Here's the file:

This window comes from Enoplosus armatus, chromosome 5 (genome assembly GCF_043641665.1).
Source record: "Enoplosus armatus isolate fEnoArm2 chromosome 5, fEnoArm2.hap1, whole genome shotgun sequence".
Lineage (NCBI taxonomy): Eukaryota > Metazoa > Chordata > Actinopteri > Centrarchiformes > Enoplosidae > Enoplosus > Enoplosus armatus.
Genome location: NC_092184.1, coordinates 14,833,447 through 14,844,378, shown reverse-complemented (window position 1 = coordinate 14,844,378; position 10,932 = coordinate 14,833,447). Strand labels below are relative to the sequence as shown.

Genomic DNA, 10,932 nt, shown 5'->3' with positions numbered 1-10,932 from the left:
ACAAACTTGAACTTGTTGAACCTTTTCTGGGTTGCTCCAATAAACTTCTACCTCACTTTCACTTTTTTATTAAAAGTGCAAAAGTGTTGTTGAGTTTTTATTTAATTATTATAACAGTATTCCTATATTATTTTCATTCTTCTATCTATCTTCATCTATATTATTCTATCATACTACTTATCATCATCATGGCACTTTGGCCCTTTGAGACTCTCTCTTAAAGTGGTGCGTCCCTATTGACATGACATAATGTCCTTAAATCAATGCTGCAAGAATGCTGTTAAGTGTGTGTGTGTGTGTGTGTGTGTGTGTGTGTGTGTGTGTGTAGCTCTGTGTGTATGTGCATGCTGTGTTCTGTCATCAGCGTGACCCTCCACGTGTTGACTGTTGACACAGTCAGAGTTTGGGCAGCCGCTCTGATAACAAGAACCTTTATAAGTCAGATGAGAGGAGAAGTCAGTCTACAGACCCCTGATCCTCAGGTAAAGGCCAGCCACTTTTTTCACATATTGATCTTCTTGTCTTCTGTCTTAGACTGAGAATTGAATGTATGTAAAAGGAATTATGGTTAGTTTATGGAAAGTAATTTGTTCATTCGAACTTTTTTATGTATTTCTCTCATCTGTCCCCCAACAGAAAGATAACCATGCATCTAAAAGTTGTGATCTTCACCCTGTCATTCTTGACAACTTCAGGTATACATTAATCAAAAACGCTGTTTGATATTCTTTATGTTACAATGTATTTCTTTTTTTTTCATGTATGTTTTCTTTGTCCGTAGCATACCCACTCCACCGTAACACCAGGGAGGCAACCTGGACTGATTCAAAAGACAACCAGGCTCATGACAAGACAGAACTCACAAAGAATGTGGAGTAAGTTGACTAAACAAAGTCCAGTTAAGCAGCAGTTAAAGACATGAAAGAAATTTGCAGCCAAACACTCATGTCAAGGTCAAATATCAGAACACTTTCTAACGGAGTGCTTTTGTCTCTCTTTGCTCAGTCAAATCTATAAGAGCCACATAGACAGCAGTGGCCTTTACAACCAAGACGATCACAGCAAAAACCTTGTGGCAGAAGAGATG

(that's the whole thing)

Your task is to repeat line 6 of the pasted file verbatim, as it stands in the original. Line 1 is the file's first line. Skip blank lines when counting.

ACAAACTTGAACTTGTTGAACCTTTTCTGGGTTGCTCCAATAAACTTCTACCTCACTTTCACTTTTTTATTAAAAGTGCAAAAGTGTTGTTGAGTTTTTATTTAATTATTATAACAGTATTCCTATATTATTTTCATTCTTCTATCTATCTTCATCTATATTATTCTATCATACTACTTATCATCATCATGGCACTTTGGCCCTTTGAGACTCTCTCTTAAAGTGGTGCGTCCCTATTGACATGACATAATGTCCTTAAATCAATGCTGCAAGAATGCTGTTAAGTGTGTGTGTGTGTGTGTGTGTGTGTGTGTGTGTGTGTGTGTAGCTCTGTGTGTATGTGCATGCTGTGTTCTGTCATCAGCGTGACCCTCCACGTGTTGACTGTTGACACAGTCAGAGTTTGGGCAGCCGCTCTGATAACAAGAACCTTTATAAGTCAGATGAGAGGAGAAGTCAGTCTACAGACCCCTGATCCTCAGGTAAAGGCCAGCCACTTTTTTCACATATTGATCTTCTTGTCTTCTGTCTTAGACTGAGAATTGAATGTATGTAAAAGGAATTATGGTTAGTTTATGGAAAGTAATTTGTTCATTCGAACTTTTTTATGTATTTCTCTCATCTGTCCCCCAACAGAAAGATAACCATGCATCTAAAAGTTGTGATCTTCACCCTGTCATTCTTGACAACTTCAGGTATACATTAATCAAAAACGCTGTTTGATATTCTTTATGTTACAATGTATTTCTTTTTTTTTCATGTATGTTTTCTTTGTCCGTAGCATACCCACTCCACCGTAACACCAGGGAGGCAACCTGGACTGATTCAAAAGACAACCAGGCTCATGACAAGACAGAACTCACAAAGAATGTGGAGTAAGTTGACTAAACAAAGTCCAGTTAAGCAGCAGTTAAAGACATGAAAGAAATTTGCAGCCAAACACTCATGTCAAGGTCAAATATCAGAACACTTTCTAACGGAGTGCTTTTGTCTCTCTTTGCTCAGTCAAATCTATAAGAGCCACATAGACAGCAGTGGCCTTTACAACCAAGACGATCACAGCAAAAACCTTGTGGCAGAAGAGATG